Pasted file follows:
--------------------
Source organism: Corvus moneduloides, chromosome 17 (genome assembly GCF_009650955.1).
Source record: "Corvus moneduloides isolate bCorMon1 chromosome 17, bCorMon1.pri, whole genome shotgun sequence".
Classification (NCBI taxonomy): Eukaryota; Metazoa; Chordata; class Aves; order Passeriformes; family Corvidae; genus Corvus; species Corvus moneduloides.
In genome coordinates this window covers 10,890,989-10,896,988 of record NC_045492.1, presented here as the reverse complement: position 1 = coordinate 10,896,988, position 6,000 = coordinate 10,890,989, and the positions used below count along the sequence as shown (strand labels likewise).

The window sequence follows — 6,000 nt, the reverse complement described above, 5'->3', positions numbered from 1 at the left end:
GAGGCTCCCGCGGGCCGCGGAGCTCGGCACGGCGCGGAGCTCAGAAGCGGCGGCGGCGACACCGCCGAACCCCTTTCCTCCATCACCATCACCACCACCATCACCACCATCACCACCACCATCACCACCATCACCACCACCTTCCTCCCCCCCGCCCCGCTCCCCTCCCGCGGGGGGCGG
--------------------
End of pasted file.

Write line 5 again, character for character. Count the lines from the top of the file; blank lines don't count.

The window sequence follows — 6,000 nt, the reverse complement described above, 5'->3', positions numbered from 1 at the left end: